Talk About Healthcare Choices Before Facing a Crisis
A family is gathered by the bedside of a loved one who has been seriously ill, and now is likely near the end of life. Each member of the family has a different idea of what should be done and what their loved one would have wanted. That’s when they realize they should have planned ahead and talked about what they each would want in a medical crisis.
Heartbreaking scenes like this happen far too often.
The National Hospice and Palliative Care Organization (NHPCO) is encouraging families to spend time when they may be gathered for the holidays, to talk about the care they would or would not want. This can be in person or virtually given that many people may not travel this year due to the COVID-19 pandemic.
“Having discussions about one’s health care wishes is part of advance care planning,” said NHPCO president and CEO Edo Banach. “While this is particularly important if a family is coping with a serious or life-limiting illness of a loved one, advance care planning is important for everyone to think about.”
Advance care planning involves making decisions about the care you would want to receive in a medical crisis that might be the result of a serious illness or an unexpected accident. Advance care planning also involves deciding who will speak for you if you are not able to speak for yourself.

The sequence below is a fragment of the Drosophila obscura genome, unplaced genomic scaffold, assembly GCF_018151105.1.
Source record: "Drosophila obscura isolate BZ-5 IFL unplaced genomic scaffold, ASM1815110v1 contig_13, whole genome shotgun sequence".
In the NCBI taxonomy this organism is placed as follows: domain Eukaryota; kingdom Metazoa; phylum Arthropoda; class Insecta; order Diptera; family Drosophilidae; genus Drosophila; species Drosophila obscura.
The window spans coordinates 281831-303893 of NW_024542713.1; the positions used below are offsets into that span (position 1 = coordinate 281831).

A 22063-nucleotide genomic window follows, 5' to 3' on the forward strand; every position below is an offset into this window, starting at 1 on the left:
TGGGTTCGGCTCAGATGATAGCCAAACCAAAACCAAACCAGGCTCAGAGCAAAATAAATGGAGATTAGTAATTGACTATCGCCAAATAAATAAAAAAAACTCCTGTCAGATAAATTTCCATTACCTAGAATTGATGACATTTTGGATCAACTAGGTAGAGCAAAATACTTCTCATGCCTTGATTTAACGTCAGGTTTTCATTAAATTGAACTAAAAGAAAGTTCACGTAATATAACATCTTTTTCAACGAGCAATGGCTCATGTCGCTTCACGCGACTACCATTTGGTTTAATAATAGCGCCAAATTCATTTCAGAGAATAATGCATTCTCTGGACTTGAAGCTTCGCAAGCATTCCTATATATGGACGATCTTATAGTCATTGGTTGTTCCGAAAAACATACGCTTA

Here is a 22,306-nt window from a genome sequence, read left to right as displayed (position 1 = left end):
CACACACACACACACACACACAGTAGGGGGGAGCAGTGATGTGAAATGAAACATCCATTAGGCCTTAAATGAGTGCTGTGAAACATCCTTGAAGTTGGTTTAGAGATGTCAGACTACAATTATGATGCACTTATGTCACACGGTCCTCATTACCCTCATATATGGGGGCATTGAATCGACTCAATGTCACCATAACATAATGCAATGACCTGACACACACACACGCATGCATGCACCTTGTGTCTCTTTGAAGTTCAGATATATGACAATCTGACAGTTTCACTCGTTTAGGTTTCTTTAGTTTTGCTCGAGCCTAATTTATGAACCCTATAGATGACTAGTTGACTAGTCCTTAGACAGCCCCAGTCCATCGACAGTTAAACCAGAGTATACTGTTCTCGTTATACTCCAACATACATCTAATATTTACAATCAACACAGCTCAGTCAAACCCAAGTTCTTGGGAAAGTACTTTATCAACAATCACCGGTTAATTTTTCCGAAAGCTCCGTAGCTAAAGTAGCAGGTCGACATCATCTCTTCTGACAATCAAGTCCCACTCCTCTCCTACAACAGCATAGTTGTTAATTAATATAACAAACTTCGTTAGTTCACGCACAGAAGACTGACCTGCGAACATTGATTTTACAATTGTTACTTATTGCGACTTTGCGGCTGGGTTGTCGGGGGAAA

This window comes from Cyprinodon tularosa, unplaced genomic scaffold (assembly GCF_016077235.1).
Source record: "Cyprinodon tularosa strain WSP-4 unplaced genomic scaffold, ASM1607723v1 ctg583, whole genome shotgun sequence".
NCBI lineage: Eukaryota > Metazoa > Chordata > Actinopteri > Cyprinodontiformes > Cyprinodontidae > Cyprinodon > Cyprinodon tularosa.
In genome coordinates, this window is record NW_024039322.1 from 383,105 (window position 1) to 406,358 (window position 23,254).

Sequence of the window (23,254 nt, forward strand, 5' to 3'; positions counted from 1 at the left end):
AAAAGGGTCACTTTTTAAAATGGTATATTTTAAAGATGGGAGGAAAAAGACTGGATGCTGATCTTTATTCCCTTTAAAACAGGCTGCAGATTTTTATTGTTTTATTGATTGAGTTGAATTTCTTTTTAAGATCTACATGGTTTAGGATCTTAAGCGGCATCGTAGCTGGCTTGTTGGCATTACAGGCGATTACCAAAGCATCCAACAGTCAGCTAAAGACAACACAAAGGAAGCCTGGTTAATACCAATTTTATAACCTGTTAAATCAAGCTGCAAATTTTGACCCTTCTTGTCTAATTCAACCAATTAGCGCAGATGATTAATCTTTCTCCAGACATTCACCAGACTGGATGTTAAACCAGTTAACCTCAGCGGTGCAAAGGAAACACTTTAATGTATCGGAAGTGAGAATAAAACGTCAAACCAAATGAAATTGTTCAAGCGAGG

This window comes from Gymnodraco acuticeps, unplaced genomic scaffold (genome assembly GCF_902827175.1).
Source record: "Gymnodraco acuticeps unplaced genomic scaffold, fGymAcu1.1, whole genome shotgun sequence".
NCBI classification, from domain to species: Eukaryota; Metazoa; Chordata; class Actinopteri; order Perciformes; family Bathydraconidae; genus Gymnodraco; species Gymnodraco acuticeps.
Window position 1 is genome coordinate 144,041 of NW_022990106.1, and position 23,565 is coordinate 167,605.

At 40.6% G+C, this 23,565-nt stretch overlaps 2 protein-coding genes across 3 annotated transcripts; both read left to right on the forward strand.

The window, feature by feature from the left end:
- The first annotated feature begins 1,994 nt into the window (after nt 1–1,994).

An essential part of advance care planning involves having these important conversations with your loved ones. Your discussion can include:
The care you want: Deciding what types of treatment you would or would not want should you be diagnosed with a life-limiting illness or faced with a serious medical crisis.
What’s important: Sharing your personal values and beliefs with your loved ones.
Advance directives: Completing an advance directive to put into writing what types of treatment you would or would not want. (Check the website of your state government to download a state-specific form.)
Who will speak for you: Designating a person as your healthcare power of attorney (sometimes called a healthcare proxy) to speak for you if you cannot speak for yourself.
Not only is it important for each of us to clearly make our wishes known, but it is one of the most important gifts we can give to our families and loved ones.
Hospice and palliative care providers see how difficult it can be for families that have never talked about care choices and are in a crisis situation. Similarly, they see how beneficial it can be when the priorities at life’s end have been discussed and are clearly understood.
NHPCO’s CaringInfo.org offers free information to help families talk about the care they would want.
Source: National Hospice and Palliative Care Organization